The article also brings up something that always made me question those on the right’s criticizing her. Instead of being against the entire fiasco, which according to the article, Joe Biden SOD Gates and military leaders were all against it and the President was skeptical. So it was at Ms Clinton’s urging that we got involved. But did the right criticize her for that? Oh no it was only that the Ambassador got murdered in Benghazi. So in other words, our one guy is way more important than the hundreds of thousands that have died since because of our failed Middle East policy.

    The article said, “Mrs. Clinton was won over. Opposition leaders “said all the right things about supporting democracy and inclusivity and building Libyan institutions, providing some hope that we might be able to pull this off,” said Philip H. Gordon, one of her assistant secretaries. “They gave us what we wanted to hear. And you do want to believe.”

    That sure as hell sounds like regime change and nation building to this poor dumb slob from South Dakota. At what point do we learn our lesson? We were all over George W Bush for the mess that he made in Iraq and we turn right around less than ten years later and do the same in the rest of the Middle East.

    It all reminds me of the housing bailout in the 80s and 90s. It only took us 20 years to put our country and this time the world through the same crock of horse crap again.

    As a famous song from the 60s asked “when will they ever learn? when will they ever learnnnn?

  88. Steve Sibson

    Jenny, your opinion does not match up with this:

    A new study by WalletHub, a personal finance site that does a ton of these types of state-by-state analyses, found that in Minnesota the financial gap between whites and minorities is the biggest in the nation.


  89. Steve Sibson

    The facts are not kind to Jenny’s opinion:

    The income gap between Minnesota’s high-income and low- and middle-income households has grown so wide that by the late 2000s, the richest 20 percent of Minnesota households have average incomes that are seven times larger than the poorest 20 percent and 2.5 times as large as the middle 20 percent.[1] Furthermore, the richest five percent of households have average incomes 11 times greater than the poorest 20 percent.


  90. Steve Sibson

    “Hillary’s goal in recommending action in Libya was reported to be purely humanitarian – to save innocent lives of civilians.”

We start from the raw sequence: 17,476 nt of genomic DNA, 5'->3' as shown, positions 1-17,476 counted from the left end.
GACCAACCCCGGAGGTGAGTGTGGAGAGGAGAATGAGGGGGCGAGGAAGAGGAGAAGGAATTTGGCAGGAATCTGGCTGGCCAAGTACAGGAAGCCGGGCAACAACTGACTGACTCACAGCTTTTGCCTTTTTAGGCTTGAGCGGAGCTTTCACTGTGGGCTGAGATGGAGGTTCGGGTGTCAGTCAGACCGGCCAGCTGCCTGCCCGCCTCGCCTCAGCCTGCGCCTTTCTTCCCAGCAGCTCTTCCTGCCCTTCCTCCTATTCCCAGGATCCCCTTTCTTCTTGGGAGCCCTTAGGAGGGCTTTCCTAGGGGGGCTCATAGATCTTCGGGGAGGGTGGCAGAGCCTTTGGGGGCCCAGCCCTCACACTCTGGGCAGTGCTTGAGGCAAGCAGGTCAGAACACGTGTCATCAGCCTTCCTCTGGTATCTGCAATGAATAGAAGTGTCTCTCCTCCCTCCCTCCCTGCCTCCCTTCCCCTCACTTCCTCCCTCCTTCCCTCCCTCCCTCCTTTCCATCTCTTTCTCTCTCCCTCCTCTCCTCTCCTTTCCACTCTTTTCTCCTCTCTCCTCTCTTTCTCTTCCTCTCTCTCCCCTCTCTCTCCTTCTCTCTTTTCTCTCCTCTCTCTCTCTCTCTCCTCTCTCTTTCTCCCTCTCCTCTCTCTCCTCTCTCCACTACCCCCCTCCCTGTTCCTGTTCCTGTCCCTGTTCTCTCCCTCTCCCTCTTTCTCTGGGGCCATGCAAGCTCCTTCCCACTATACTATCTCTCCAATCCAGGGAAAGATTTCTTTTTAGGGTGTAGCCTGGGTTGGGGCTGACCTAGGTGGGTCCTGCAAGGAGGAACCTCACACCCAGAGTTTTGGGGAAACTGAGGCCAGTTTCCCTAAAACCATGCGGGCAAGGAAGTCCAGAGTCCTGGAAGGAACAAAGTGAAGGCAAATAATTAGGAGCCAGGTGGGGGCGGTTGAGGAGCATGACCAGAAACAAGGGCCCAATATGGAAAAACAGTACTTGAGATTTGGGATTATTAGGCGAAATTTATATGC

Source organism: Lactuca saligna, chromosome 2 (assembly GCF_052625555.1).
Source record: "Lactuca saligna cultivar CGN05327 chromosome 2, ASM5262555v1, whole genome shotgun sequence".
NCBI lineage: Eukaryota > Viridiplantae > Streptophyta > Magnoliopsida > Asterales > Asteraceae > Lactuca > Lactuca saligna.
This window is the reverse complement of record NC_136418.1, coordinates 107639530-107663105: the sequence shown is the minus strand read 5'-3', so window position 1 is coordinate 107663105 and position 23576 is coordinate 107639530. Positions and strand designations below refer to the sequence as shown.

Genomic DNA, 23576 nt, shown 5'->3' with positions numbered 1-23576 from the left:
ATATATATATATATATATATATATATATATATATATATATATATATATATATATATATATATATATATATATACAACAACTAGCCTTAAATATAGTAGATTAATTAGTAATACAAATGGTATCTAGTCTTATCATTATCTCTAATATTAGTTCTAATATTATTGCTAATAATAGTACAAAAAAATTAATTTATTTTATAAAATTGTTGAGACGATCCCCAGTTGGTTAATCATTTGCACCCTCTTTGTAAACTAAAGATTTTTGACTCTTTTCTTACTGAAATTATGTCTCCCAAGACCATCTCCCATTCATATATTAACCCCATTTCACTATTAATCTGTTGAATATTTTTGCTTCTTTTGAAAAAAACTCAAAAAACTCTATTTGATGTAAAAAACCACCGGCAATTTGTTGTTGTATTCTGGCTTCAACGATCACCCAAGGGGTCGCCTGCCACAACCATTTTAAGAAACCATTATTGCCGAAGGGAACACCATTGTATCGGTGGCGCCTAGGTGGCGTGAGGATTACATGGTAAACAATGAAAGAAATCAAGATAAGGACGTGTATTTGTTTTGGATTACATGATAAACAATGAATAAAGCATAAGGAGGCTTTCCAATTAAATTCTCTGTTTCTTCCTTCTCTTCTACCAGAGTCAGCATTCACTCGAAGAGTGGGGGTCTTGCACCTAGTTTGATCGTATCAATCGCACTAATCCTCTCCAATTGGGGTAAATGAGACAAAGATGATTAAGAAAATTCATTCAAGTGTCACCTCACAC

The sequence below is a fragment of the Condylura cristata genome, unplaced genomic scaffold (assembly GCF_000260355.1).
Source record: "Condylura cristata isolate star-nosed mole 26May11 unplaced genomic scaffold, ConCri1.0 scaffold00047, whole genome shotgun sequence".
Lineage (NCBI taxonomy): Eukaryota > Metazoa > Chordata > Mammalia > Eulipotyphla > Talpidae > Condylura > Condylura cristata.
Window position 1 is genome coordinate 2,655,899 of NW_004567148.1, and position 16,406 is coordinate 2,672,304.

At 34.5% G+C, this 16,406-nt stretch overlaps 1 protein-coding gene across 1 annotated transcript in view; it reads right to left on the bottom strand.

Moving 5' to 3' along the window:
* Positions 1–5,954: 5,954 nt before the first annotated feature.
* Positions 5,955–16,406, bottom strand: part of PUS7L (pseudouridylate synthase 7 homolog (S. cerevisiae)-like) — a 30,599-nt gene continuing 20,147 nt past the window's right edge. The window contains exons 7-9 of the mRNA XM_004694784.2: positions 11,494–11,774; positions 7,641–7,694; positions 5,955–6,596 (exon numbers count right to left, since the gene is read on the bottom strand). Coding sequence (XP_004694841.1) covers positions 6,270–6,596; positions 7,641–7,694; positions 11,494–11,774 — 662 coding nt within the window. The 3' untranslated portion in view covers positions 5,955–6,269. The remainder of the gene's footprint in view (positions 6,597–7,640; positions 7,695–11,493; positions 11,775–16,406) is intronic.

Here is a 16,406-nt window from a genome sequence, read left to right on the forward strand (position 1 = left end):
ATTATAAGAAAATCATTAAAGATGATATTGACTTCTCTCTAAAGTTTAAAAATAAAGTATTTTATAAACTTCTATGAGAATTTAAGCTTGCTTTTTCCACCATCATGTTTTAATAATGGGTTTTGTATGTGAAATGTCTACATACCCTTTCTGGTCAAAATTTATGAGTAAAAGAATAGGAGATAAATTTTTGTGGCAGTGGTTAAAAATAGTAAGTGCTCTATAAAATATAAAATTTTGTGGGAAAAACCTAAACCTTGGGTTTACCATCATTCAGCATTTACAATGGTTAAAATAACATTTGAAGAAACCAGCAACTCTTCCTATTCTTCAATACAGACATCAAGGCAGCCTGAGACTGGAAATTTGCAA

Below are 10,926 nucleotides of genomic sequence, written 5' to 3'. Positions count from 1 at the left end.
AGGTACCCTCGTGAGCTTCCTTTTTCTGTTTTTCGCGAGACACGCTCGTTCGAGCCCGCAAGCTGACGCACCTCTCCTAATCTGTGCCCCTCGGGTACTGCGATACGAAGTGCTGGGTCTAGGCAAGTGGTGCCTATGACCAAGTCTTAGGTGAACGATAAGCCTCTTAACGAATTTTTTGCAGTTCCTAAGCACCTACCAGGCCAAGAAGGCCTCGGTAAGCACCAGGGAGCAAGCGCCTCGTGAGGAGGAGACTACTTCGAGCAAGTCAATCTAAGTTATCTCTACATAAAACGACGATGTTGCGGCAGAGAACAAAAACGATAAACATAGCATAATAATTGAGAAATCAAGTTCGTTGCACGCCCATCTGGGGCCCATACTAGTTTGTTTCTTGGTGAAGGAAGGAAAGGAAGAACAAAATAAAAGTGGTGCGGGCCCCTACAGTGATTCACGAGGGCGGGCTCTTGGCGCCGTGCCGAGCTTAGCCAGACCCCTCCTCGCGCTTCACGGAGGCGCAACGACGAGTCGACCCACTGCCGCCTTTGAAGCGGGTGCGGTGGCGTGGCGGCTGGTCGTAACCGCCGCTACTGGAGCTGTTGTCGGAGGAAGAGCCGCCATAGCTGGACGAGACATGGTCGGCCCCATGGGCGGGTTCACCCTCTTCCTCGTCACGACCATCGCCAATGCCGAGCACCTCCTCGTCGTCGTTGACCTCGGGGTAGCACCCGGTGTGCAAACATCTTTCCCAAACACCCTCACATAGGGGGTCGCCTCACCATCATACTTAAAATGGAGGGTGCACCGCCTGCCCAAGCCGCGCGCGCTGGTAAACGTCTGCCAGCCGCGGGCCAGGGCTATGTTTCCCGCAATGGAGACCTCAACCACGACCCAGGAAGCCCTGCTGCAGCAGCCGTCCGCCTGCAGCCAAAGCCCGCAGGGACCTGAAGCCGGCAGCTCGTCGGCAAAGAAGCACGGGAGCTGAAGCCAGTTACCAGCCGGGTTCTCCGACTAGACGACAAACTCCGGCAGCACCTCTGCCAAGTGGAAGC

bcb, not everyone shares you opinion:

    Hillary is complicit in numerous crimes and atrocities perpetuated by the US when she was Secretary of State from January, 2009 to February, 2013. One of the most notable examples of this was the belligerent war in Libya in 2011. Clinton played a pivotal role in the NATO intervention which led to the toppling of the Libyan leader, Muammar al- Qaddafi, the destabilization of the country and the exacerbation of “humanitarian suffering.”


  91. Yes, I know that MN does have a racial income problem and the DFL and governor know that and is working on fixing it. They’re well aware.

  92. What do the stats show for SD, Sib?

  93. Sibby, those stats are also from 2011, find the latest ones since Dayton has become governor.

  94. lanny, read this, then tell me if what you are arguing for against Hillary isn’t the same as Jeff
    Goldberg argues in April, Atlantic.


  95. If you read that link Sib, MNs gap is smaller than 34 other states! I would bet that SD is one of those states.

  96. bearcreekbat

    Sibby, I’ll give you that point – not everyone likes Hillary, yet the article you linked doesn’t contradict the evidence presented in the Times’ article concerning Hillary’s motives for her actions concerning Libya – her goal was to help stop the killing of innocent civilians.

  97. Face it, growing income equality is a problem in the US and if there is anything I give Obama credit for is putting the living wage debate on the table. More people are becoming aware of how scewed the system is.
    Again, the top one percent own 40% of the wealth in this country. 40%!! It’s probably more in 2016 since those stats are from 2009.
    The bottom eighty percent own just 7% of the wealth.
    Wake up, America, you deserve better.

  98. Steve Sibson

    Jenny, you need to provide proof that there is wider income inequality in non-income tax states. And second, all states fall under the federal income tax laws. Third, how is Minnesota doing on the corporate tax haven loophole issue? Do you think the SDGOP would provide the same corporate loopholes when they decide to add an income tax? Would the South Dakota Democrats agree to the loophole, because “at least that is better than no income tax”? You know, the same logic the Democrats used to vote for the SDGOP tax the poor and give tax breaks to the rich teacher pay bills.

  99. then this http://www.nytimes.com/2016/05/08/magazine/the-aspiring-novelist-who-became-obamas-foreign-policy-guru.html?_r=0

    and then this


    I think I’ve cited these before here. when you finish we can discuss how your talking points regarding Hillary are not facts, like Jeff Goldberg wishes us to think of about Obama in this Iran/nuke deal. same storyline.

    the heavy weights are Obama AND HILLARY, NO MATTER HOW MUCH THE RIGHT WISHES TO SPIN the facts. sorry for the caps. hate caps selector:)

  100. I haven’t studied why there is such a high racial income gap in MN and I do indeed find it very perplexing that MN would have the highest in the nation. I know educators and local politicians here find it discouraging as well. MN definitely needs to do something about it. Gov Dayton and the DFL got all all day kindergarten passed a couple years ago so that is good and hopefully will help the achievement gap.